Not that you asked for advice but… for workouts I suggest thinking about how you want to feel after instead of how you feel right this second. It’s always this great rush after a workout so even if you don’t ‘feel like it’ right this second, knowing you want to feel that post-workout high after might help give you that push to get it!

      • Carolyn B. says

        I got something off Pinterest the other day: “I really regret that run. Said no one. Ever.” Pretty much sums it up.

  7. says

    I definitely struggle with dwelling on my mistakes. I feel like when we dwell, we are so much more likely have repeat patterns. If we dwell on a day of overeating, we may find that we overeat more often because we continue to be upset about the initial overeating. Vicious circle! I find that if I get bogged down dwelling on the fact that I didn’t work out, that I am less likely to work out in the future. It’s all about learning to live and let live! Smile on!

  8. says

    I hate how bad a mood it puts me in if i feel i’ve overeaten in an evening. I have to remind myself that it’s just one day and it won’t undo all the hard work i’ve done! Going for a run the next day definitely helps put it in perspective! I also noticed that most of the “low calorie snacks” suggested by health people are fruits and nuts which a normal person just doesn’t crave when they’re feeling a binge! So i wrote a blog post on the 6 best low calorie snacks that still feel like junk food. I’d really love it if you could check it out:

  9. Beth says

    I am totally with you. I binge eat sugary foods and even spoonfuls of sugar (brown sugar clumps anyone?!) when I’m tired in the evening. It’s hard not to beat yourself up over it, but I try to take it as a sign that my body needs more rest and go to bed extra early the next night. Running the next day always helps because it gets mind off it and makes it easier to go to bed early. You win some, you learn some.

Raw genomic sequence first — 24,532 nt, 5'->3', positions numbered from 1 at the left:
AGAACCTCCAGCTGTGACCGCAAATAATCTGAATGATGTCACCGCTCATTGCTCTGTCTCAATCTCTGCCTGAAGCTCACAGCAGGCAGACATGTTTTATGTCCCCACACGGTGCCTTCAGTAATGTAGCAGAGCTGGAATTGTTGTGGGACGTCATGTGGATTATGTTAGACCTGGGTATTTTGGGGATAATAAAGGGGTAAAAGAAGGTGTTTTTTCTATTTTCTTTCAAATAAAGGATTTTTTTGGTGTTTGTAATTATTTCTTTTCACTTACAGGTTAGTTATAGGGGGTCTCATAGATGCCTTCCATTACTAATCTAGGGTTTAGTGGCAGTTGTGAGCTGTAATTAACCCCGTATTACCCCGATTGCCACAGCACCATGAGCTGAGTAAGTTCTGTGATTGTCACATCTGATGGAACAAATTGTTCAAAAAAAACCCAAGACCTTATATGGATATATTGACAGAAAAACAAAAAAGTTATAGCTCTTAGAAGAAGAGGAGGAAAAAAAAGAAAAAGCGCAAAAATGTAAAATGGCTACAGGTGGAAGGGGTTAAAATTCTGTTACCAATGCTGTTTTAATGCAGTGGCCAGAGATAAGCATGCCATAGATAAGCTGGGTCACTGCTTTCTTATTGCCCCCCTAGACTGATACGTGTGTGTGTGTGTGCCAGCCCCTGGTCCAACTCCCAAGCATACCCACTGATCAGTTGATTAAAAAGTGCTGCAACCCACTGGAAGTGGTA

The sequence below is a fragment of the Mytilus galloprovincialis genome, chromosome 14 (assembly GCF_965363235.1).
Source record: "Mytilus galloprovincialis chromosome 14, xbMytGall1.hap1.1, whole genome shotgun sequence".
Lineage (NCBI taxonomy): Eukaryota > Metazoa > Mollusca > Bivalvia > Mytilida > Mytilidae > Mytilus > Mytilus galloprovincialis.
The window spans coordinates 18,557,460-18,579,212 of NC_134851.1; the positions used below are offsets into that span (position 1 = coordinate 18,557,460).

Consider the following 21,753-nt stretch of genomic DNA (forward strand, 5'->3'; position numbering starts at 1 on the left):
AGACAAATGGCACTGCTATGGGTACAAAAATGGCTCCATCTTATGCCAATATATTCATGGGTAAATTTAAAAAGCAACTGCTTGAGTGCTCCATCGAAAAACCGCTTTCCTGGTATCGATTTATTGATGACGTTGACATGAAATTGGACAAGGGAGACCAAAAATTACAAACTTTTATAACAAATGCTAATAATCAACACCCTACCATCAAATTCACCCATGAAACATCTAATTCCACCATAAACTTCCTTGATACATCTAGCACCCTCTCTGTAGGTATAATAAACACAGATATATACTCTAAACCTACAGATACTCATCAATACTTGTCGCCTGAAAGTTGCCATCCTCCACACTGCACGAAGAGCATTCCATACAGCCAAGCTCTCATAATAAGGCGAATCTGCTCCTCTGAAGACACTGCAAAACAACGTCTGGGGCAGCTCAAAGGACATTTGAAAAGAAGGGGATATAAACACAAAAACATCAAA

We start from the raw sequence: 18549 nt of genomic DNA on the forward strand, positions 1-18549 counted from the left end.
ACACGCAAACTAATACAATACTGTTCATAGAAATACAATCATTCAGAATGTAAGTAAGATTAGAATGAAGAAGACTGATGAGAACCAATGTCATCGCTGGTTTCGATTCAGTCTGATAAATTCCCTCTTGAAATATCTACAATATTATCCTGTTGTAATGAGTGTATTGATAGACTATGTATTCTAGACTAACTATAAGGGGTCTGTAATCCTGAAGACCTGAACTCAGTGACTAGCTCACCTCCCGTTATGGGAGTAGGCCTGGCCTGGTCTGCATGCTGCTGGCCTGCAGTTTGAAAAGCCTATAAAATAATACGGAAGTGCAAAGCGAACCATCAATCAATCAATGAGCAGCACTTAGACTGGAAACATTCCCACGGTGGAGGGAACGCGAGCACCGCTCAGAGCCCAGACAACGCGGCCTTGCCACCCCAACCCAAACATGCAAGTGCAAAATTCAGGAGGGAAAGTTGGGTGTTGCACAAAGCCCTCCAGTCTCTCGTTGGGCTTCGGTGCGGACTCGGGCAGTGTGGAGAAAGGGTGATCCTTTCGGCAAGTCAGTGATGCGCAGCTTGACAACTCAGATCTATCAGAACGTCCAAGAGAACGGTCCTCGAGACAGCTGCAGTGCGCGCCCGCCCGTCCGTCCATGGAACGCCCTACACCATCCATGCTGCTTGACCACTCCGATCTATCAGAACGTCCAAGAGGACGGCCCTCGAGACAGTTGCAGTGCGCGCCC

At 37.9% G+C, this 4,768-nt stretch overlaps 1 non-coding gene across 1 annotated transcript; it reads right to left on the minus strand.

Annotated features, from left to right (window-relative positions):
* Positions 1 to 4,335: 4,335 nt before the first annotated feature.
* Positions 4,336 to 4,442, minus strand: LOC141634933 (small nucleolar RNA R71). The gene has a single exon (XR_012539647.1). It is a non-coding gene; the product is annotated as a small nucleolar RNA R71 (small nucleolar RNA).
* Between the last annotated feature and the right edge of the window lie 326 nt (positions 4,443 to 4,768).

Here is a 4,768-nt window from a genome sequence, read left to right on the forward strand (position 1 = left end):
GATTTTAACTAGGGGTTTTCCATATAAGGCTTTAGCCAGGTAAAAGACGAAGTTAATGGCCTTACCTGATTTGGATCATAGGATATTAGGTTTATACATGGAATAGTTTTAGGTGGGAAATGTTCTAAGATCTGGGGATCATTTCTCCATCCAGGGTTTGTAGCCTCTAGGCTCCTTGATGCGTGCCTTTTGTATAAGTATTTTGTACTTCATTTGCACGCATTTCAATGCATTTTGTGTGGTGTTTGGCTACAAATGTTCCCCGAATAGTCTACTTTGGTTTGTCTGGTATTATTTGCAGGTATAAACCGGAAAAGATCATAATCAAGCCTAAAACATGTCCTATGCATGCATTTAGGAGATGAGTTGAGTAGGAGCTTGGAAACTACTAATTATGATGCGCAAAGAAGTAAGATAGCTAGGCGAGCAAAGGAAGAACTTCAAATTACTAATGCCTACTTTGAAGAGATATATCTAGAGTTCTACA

• Steph F. says

      Oh, another brown sugar clump eater…so glad I’m not the only one out there :) I’ve been known to drink “shots” of maple syrup, too. I might like sugar just a little….

  10. april says

    i also caught your typo about going for a “fun.” 😉

    i’m definitely a dweller when i slip up and make mistakes… and i HATE it. you’re right, our mistakes should help guide us to make better choices in the future. dwelling on them just adds unnecessary stress and negativity to our lives.

    hope you have a great day! :)

  11. karleen says

    Yep, I definitely eat too much and less nutritious foods when I’m tired. It’s your body’s attempt to get some energy. It definitely sucks but my ‘binges’ usually happen at night so I also try to get in a run the next morning and get out of my yucky funk as soon as possible. One up side is I feel like it motivates me to eat SUPER clean the next couple of days and honestly, if a binge only happens once in a while, it’s not going to affect your weight or habits especially if you acknowledge it. It almost helps to take in more calories occasionally because it allows your body to rev up your metabolism and reset itself. We just have to learn to not do it too often (me included:))

  12. Sarah says

    I don’t know if you typed “fun” on purpose or not, but I love it! I’m gonna go for a fun once i’m done work :)

  13. Sarah says

    It’s so much easier to dwell on our mistakes than to acknowledge positive, forward progress.